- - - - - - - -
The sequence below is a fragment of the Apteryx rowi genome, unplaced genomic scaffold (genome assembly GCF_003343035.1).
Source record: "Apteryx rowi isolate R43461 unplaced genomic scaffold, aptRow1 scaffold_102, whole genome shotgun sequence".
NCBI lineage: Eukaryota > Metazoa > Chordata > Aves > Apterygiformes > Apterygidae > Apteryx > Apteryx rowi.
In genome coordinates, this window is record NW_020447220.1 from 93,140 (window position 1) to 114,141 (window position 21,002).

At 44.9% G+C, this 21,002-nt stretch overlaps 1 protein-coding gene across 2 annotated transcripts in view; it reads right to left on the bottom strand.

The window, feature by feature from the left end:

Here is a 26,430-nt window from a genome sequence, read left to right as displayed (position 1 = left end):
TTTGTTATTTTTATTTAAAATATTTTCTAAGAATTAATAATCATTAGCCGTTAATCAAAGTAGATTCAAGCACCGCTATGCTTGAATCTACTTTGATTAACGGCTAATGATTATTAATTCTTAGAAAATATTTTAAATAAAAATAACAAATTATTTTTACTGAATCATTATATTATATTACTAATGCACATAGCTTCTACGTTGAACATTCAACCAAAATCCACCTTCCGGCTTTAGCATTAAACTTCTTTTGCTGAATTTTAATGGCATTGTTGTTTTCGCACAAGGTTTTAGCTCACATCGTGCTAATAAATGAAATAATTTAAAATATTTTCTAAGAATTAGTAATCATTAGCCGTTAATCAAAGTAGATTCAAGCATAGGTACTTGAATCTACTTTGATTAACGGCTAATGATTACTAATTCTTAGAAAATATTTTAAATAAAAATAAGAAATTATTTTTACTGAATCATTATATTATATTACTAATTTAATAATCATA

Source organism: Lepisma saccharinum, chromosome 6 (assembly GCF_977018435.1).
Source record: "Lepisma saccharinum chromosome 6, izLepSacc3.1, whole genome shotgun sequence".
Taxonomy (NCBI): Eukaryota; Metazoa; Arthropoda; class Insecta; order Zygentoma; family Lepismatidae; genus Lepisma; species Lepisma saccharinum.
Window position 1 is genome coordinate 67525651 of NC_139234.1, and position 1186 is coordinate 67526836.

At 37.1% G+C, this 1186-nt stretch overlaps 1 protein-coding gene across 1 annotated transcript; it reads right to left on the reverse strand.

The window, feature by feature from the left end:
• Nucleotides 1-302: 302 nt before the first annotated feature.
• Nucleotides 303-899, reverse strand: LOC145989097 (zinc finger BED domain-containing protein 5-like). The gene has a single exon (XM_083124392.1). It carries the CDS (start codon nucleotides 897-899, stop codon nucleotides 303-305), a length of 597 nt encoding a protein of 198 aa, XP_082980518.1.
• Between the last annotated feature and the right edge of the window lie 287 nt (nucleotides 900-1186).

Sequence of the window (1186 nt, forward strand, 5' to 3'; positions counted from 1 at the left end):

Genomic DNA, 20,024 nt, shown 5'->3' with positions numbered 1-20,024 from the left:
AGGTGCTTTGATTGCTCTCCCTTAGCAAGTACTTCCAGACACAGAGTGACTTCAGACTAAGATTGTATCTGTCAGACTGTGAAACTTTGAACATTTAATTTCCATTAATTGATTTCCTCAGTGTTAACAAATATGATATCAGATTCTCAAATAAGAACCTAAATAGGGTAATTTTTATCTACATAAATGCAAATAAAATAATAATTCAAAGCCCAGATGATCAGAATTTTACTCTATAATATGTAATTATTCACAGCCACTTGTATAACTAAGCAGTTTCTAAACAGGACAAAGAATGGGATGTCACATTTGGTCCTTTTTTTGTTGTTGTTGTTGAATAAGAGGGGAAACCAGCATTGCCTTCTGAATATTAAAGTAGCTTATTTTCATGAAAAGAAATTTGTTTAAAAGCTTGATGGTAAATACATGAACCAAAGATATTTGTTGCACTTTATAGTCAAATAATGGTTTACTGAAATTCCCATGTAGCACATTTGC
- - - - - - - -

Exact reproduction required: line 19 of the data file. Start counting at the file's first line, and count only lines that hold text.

Genomic DNA, 20,024 nt, shown 5'->3' with positions numbered 1-20,024 from the left: